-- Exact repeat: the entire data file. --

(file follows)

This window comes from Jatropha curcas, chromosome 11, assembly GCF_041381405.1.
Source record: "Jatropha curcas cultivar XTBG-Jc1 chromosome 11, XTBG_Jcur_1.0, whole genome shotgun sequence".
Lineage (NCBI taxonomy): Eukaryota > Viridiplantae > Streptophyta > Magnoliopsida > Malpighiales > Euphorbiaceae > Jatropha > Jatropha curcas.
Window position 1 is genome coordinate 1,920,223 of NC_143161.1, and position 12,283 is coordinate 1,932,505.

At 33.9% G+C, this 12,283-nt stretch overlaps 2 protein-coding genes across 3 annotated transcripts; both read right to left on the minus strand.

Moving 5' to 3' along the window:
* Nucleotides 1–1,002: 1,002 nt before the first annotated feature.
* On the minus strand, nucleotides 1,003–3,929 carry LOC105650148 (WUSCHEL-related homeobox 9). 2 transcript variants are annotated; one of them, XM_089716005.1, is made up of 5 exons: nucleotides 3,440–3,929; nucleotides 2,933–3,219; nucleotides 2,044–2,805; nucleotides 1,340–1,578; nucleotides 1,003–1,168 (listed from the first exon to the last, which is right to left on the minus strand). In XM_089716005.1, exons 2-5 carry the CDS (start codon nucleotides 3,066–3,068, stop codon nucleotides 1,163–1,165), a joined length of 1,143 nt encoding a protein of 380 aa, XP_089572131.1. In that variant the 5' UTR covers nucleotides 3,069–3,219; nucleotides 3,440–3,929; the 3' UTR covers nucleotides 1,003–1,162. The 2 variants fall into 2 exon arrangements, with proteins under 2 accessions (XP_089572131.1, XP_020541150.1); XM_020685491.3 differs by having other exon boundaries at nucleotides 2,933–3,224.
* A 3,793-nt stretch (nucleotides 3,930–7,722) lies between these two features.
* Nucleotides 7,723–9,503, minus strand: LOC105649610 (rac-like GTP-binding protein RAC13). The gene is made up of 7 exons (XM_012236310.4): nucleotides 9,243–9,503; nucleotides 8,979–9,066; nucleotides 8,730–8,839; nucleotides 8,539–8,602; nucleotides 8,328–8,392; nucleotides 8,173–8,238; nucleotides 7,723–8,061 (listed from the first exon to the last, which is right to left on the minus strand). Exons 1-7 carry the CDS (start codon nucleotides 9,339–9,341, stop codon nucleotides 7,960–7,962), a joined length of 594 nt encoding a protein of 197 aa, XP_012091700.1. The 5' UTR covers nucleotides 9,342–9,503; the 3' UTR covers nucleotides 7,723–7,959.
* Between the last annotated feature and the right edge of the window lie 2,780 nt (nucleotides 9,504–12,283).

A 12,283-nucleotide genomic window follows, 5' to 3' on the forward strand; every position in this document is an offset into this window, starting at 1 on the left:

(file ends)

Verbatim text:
This window comes from Jatropha curcas, chromosome 11, assembly GCF_041381405.1.
Source record: "Jatropha curcas cultivar XTBG-Jc1 chromosome 11, XTBG_Jcur_1.0, whole genome shotgun sequence".
Lineage (NCBI taxonomy): Eukaryota > Viridiplantae > Streptophyta > Magnoliopsida > Malpighiales > Euphorbiaceae > Jatropha > Jatropha curcas.
Window position 1 is genome coordinate 1,920,223 of NC_143161.1, and position 12,283 is coordinate 1,932,505.

At 33.9% G+C, this 12,283-nt stretch overlaps 2 protein-coding genes across 3 annotated transcripts; both read right to left on the minus strand.

Moving 5' to 3' along the window:
* Nucleotides 1–1,002: 1,002 nt before the first annotated feature.
* On the minus strand, nucleotides 1,003–3,929 carry LOC105650148 (WUSCHEL-related homeobox 9). 2 transcript variants are annotated; one of them, XM_089716005.1, is made up of 5 exons: nucleotides 3,440–3,929; nucleotides 2,933–3,219; nucleotides 2,044–2,805; nucleotides 1,340–1,578; nucleotides 1,003–1,168 (listed from the first exon to the last, which is right to left on the minus strand). In XM_089716005.1, exons 2-5 carry the CDS (start codon nucleotides 3,066–3,068, stop codon nucleotides 1,163–1,165), a joined length of 1,143 nt encoding a protein of 380 aa, XP_089572131.1. In that variant the 5' UTR covers nucleotides 3,069–3,219; nucleotides 3,440–3,929; the 3' UTR covers nucleotides 1,003–1,162. The 2 variants fall into 2 exon arrangements, with proteins under 2 accessions (XP_089572131.1, XP_020541150.1); XM_020685491.3 differs by having other exon boundaries at nucleotides 2,933–3,224.
* A 3,793-nt stretch (nucleotides 3,930–7,722) lies between these two features.
* Nucleotides 7,723–9,503, minus strand: LOC105649610 (rac-like GTP-binding protein RAC13). The gene is made up of 7 exons (XM_012236310.4): nucleotides 9,243–9,503; nucleotides 8,979–9,066; nucleotides 8,730–8,839; nucleotides 8,539–8,602; nucleotides 8,328–8,392; nucleotides 8,173–8,238; nucleotides 7,723–8,061 (listed from the first exon to the last, which is right to left on the minus strand). Exons 1-7 carry the CDS (start codon nucleotides 9,339–9,341, stop codon nucleotides 7,960–7,962), a joined length of 594 nt encoding a protein of 197 aa, XP_012091700.1. The 5' UTR covers nucleotides 9,342–9,503; the 3' UTR covers nucleotides 7,723–7,959.
* Between the last annotated feature and the right edge of the window lie 2,780 nt (nucleotides 9,504–12,283).

A 12,283-nucleotide genomic window follows, 5' to 3' on the forward strand; every position in this document is an offset into this window, starting at 1 on the left: